Sheikh Omar Faye became ambassador of the Gambia to the United States on Aug. 3, 2015, having previously served as the chargé d’affaires since March 2014. Ambassador Faye also held posts as deputy head of mission of the Gambian Embassy in Mauritania (2007-14); Gambia’s minister of youth, sports and religious affairs (2006-07); and director of public relations in the Office of the President (2006-07). In addition, he was a locate technician with Byers Engineering (UtiliQuest) and field supervisor for STS Locate Co. (1996-2005) and supervisor for American Protection Services, a private security company (1995-2000). A retired major in the Gambia National Army, Ambassador Faye held various military postings in the 1980s and early ’90s in the Gambia, Britain, Pakistan, Nigeria and the United States. He also represented the Gambia in various international athletic competitions, including the University Games in Mexico City and Commonwealth Games in Australia, and he was a team captain-flag bearer at the 1984 Olympic Games in Los Angeles.
Fayçal Gouia became ambassador of Tunisia to the United States on May 18, 2015, having previously served as Tunisia’s secretary of state of foreign affairs from January 2014 to February 2015. Prior to that, he worked in the Ministry of Foreign Affairs as director-general for the Americas and Asia (2011-14); director-general for Africa and the African Union (2010-11); and director for the Americas (2001-05). In addition, he was ambassador to Indonesia and Malaysia (2007-10), as well as ambassador to the Philippines, Singapore and Thailand, with residence in Jakarta (2006-10). Ambassador Gouia served on a prior occasion at the Tunisian Embassy in Washington, D.C., as cultural and press counselor (1995-97); economic and commercial counselor (1997-99); and deputy chief of mission (1999-2001). He also held postings as deputy director for South Asia at the Directorate General of the Americas and Asia at the Ministry of Foreign Affairs (1993-95); head of the Budget Management Division at the Ministry of Finance (1989-93); and head of the International Relations Division at the Ministry of Family and Women Affairs (1984-86). Ambassador Gouia holds a master’s degree in public administration as well as a master’s in public policy from the National Administration Institute of Tunis; a master’s in finance management from the Finance School of Paris; an English studies diploma from the Institute of Foreign Languages in Tunis; and a certificate from the National Defense University in D.C. He speaks Arabic, French and English, and is married with two daughters.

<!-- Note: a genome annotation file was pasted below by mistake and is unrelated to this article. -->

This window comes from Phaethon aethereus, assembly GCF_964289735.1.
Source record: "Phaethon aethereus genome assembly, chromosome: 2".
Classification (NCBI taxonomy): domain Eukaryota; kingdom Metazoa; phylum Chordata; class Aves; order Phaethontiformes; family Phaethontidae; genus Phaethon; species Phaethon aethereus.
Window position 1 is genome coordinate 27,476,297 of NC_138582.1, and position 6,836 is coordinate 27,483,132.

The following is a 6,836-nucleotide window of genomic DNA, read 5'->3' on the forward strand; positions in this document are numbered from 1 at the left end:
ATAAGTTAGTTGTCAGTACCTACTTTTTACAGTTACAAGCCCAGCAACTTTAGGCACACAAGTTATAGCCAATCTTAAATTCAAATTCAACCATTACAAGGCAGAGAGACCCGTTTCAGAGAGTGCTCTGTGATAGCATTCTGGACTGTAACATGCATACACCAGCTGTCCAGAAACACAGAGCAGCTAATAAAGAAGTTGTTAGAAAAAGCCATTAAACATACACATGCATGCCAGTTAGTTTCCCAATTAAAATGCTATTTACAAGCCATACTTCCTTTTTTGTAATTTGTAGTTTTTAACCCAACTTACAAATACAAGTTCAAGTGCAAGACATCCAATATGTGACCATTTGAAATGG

Valeriy Chaly became ambassador of Ukraine to the United States on Aug. 3, 2015. In June 2014, Ambassador Chaly was appointed deputy head of the administration of President Petro Poroshenko following his foreign policy advisory during Poroshenko’s presidential campaign. Ambassador Chaly also supervised the foreign policy, international law and security programs at a leading Ukrainian think tank, the Razumkov Centre, while serving as its deputy director-general (2006-09 and 2010-14). In November 2009, he was appointed deputy minister for foreign affairs of Ukraine but resigned in April 2010 to protest the foreign and security policy of then-President Viktor Yanukovych. Following his resignation, Ambassador Chaly resumed his work at the Razumkov Centre and advised the Foreign Relations Committee of Verkhovna Rada (Parliament) of Ukraine. Ambassador Chaly’s earlier public sector career also included postings as assistant to the deputy secretary of Ukraine’s National Security and Defence Council (1997-99) and senior consultant at the Assistants’ Group to the President of Ukraine (1995). In 1995, Ambassador Chaly, 45, graduated with a degree in postgraduate international law studies from the Institute of International Relations at the National Taras Shevchenko University in Kyiv and in 1992 from the Faculty of History at the Vinnytsia State Institute of Pedagogy.